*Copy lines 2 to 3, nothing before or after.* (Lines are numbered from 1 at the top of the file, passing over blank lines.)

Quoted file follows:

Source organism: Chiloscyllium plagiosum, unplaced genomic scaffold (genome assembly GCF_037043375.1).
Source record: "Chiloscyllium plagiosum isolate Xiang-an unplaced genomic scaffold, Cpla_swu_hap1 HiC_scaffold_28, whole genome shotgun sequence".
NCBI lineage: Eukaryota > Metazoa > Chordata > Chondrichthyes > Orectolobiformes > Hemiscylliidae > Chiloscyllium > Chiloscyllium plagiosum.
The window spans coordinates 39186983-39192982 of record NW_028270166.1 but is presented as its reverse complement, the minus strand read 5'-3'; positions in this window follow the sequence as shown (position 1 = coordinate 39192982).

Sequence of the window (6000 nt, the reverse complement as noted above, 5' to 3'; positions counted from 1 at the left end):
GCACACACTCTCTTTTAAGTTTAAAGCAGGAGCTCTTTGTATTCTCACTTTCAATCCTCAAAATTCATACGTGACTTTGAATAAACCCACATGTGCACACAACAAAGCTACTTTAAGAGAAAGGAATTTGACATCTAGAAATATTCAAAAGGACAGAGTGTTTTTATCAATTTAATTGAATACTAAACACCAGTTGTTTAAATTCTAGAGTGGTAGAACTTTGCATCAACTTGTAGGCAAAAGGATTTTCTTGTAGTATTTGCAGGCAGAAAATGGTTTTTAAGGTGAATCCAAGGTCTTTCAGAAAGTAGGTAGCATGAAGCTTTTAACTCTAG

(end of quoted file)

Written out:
Source record: "Chiloscyllium plagiosum isolate Xiang-an unplaced genomic scaffold, Cpla_swu_hap1 HiC_scaffold_28, whole genome shotgun sequence".
NCBI lineage: Eukaryota > Metazoa > Chordata > Chondrichthyes > Orectolobiformes > Hemiscylliidae > Chiloscyllium > Chiloscyllium plagiosum.